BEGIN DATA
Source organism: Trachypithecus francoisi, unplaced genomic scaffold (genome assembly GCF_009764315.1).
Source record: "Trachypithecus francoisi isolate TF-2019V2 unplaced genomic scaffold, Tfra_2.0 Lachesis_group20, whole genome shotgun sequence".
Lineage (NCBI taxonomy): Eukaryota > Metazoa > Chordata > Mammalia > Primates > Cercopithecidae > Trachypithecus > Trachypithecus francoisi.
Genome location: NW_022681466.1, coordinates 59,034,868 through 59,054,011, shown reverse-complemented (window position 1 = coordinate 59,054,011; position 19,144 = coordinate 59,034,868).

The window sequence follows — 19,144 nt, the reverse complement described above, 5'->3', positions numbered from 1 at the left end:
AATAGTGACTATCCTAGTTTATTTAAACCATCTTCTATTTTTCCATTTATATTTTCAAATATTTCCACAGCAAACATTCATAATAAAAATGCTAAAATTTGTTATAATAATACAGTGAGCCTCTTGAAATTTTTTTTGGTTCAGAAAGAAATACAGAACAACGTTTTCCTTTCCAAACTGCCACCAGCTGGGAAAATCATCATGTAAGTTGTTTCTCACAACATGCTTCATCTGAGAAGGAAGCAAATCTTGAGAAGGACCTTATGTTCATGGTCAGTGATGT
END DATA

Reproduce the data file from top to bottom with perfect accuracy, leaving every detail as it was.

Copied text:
Source organism: Trachypithecus francoisi, unplaced genomic scaffold (genome assembly GCF_009764315.1).
Source record: "Trachypithecus francoisi isolate TF-2019V2 unplaced genomic scaffold, Tfra_2.0 Lachesis_group20, whole genome shotgun sequence".
Lineage (NCBI taxonomy): Eukaryota > Metazoa > Chordata > Mammalia > Primates > Cercopithecidae > Trachypithecus > Trachypithecus francoisi.
Genome location: NW_022681466.1, coordinates 59,034,868 through 59,054,011, shown reverse-complemented (window position 1 = coordinate 59,054,011; position 19,144 = coordinate 59,034,868).

The window sequence follows — 19,144 nt, the reverse complement described above, 5'->3', positions numbered from 1 at the left end:
AATAGTGACTATCCTAGTTTATTTAAACCATCTTCTATTTTTCCATTTATATTTTCAAATATTTCCACAGCAAACATTCATAATAAAAATGCTAAAATTTGTTATAATAATACAGTGAGCCTCTTGAAATTTTTTTTGGTTCAGAAAGAAATACAGAACAACGTTTTCCTTTCCAAACTGCCACCAGCTGGGAAAATCATCATGTAAGTTGTTTCTCACAACATGCTTCATCTGAGAAGGAAGCAAATCTTGAGAAGGACCTTATGTTCATGGTCAGTGATGT